Now, by all odds, the most ancient extant portrait anyways purporting to be the whale’s, is to be found in the famous cavern-pagoda of Elephanta, in India. The Brahmins maintain that in the almost endless sculptures of that immemorial pagoda, all the trades and pursuits, every conceivable avocation of man, were prefigured ages before any of them actually came into being. No wonder then, that in some sort our noble profession of whaling should have been there shadowed forth. The Hindoo whale referred to, occurs in a separate department of the wall, depicting the incarnation of Vishnu in the form of leviathan, learnedly known as the Matse Avatar. But though this sculpture is half man and half whale, so as only to give the tail of the latter, yet that small section of him is all wrong. It looks more like the tapering tail of an anaconda, than the broad palms of the true whale’s majestic flukes.
But go to the old Galleries, and look now at a great Christian painter’s portrait of this fish; for he succeeds no better than the antediluvian Hindoo. It is Guido’s picture of Perseus rescuing Andromeda from the sea-monster or whale. Where did Guido get the model of such a strange creature as that? Nor does Hogarth, in painting the same scene in his own “Perseus Descending,” make out one whit better. The huge corpulence of that Hogarthian monster undulates on the surface, scarcely drawing one inch of water. It has a sort of howdah on its back, and its distended tusked mouth into which the billows are rolling, might be taken for the Traitors’ Gate leading from the Thames by water into the Tower. Then, there are the Prodromus whales of old Scotch Sibbald, and Jonah’s whale, as depicted in the prints of old Bibles and the cuts of old primers. What shall be said of these? As for the book-binder’s whale winding like a vine-stalk round the stock of a descending anchor—as stamped and gilded on the backs and title-pages of many books both old and new—that is a very picturesque but purely fabulous creature, imitated, I take it, from the like figures on antique vases. Though universally denominated a dolphin, I nevertheless call this book-binder’s fish an attempt at a whale; because it was so intended when the device was first introduced. It was introduced by an old Italian publisher somewhere about the 15th century, during the Revival of Learning; and in those days, and even down to a comparatively late period, dolphins were popularly supposed to be a species of the Leviathan.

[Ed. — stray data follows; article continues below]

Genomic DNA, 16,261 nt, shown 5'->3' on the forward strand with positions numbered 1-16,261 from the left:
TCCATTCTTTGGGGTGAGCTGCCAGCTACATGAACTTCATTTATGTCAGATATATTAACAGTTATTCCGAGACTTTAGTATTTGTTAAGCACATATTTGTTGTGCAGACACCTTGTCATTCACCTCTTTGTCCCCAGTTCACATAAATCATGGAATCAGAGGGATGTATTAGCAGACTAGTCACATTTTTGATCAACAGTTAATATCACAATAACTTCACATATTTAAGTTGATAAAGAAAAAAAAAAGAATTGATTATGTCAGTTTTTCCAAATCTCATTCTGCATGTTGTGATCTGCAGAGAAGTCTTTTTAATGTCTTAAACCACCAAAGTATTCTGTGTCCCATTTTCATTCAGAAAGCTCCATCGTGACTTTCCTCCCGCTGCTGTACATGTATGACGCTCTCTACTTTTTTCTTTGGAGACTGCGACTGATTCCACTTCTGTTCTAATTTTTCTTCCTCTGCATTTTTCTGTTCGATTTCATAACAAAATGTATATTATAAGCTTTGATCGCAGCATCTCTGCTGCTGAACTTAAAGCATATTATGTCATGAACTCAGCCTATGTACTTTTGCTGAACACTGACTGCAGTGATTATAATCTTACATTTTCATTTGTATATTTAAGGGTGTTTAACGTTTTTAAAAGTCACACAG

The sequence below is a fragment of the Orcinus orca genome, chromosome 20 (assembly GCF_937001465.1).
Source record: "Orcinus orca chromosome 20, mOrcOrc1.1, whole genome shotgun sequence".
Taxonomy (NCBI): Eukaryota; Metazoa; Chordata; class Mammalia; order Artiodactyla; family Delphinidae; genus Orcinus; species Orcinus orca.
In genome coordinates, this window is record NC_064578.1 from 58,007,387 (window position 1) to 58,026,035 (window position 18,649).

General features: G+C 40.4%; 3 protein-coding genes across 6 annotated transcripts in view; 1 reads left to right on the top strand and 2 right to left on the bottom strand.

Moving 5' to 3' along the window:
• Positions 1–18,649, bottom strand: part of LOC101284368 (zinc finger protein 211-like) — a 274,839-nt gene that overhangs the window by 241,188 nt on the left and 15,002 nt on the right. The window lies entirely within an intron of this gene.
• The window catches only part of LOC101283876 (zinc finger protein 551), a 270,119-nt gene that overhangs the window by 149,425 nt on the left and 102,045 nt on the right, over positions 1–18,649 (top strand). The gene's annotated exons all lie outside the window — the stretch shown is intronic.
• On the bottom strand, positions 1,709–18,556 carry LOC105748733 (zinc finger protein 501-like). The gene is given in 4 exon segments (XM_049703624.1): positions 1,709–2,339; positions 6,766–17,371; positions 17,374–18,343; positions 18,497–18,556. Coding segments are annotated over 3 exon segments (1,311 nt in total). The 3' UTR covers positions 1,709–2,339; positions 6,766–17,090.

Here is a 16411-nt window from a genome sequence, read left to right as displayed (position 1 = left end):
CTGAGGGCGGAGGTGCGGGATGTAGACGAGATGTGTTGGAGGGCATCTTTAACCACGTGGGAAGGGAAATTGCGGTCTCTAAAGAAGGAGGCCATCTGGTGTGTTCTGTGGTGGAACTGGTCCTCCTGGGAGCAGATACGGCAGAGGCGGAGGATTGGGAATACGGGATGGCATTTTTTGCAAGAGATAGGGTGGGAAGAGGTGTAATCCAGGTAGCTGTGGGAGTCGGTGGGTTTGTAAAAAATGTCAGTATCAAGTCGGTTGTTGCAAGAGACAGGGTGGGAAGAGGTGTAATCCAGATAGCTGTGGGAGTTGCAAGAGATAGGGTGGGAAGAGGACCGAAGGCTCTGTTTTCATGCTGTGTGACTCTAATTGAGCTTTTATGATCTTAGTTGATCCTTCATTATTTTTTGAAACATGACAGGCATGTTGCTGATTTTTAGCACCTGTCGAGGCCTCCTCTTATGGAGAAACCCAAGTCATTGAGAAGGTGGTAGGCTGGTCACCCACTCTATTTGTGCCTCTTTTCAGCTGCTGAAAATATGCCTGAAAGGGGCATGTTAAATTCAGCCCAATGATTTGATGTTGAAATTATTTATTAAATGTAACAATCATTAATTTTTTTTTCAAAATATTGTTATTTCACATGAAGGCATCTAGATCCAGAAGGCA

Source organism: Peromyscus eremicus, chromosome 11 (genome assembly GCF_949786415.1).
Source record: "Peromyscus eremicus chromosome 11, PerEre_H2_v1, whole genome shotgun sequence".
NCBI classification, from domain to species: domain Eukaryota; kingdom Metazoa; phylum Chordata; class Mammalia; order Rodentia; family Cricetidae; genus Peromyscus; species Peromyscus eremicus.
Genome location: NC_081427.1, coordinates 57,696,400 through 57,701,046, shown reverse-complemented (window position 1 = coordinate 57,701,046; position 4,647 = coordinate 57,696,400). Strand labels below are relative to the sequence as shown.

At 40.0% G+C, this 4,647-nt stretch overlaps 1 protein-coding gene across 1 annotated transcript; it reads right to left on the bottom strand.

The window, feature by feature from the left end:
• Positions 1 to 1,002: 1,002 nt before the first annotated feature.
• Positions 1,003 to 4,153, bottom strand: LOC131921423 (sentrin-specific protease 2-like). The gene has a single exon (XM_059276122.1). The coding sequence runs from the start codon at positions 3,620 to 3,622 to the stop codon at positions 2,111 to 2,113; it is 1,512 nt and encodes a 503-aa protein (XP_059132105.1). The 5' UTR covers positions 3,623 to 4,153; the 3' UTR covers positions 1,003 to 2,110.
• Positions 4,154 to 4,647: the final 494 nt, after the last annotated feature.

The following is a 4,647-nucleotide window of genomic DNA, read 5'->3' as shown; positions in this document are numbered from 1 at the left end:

In the vignettes and other embellishments of some ancient books you will at times meet with very curious touches at the whale, where all manner of spouts, jets d’eau, hot springs and cold, Saratoga and Baden-Baden, come bubbling up from his unexhausted brain. In the title-page of the original edition of the “Advancement of Learning” you will find some curious whales.
But quitting all these unprofessional attempts, let us glance at those pictures of leviathan purporting to be sober, scientific delineations, by those who know. In old Harris’s collection of voyages there are some plates of whales extracted from a Dutch book of voyages, A.D. 1671, entitled “A Whaling Voyage to Spitzbergen in the ship Jonas in the Whale, Peter Peterson of Friesland, master.” In one of those plates the whales, like great rafts of logs, are represented lying among ice-isles, with white bears running over their living backs. In another plate, the prodigious blunder is made of representing the whale with perpendicular flukes.
Then again, there is an imposing quarto, written by one Captain Colnett, a Post Captain in the English navy, entitled “A Voyage round Cape Horn into the South Seas, for the purpose of extending the Spermaceti Whale Fisheries.” In this book is an outline purporting to be a “Picture of a Physeter or Spermaceti whale, drawn by scale from one killed on the coast of Mexico, August, 1793, and hoisted on deck.” I doubt not the captain had this veracious picture taken for the benefit of his marines. To mention but one thing about it, let me say that it has an eye which applied, according to the accompanying scale, to a full grown sperm whale, would make the eye of that whale a bow-window some five feet long. Ah, my gallant captain, why did ye not give us Jonah looking out of that eye!
Nor are the most conscientious compilations of Natural History for the benefit of the young and tender, free from the same heinousness of mistake. Look at that popular work “Goldsmith’s Animated Nature.” In the abridged London edition of 1807, there are plates of an alleged “whale” and a “narwhale.” I do not wish to seem inelegant, but this unsightly whale looks much like an amputated sow; and, as for the narwhale, one glimpse at it is enough to amaze one, that in this nineteenth century such a hippogriff could be palmed for genuine upon any intelligent public of schoolboys.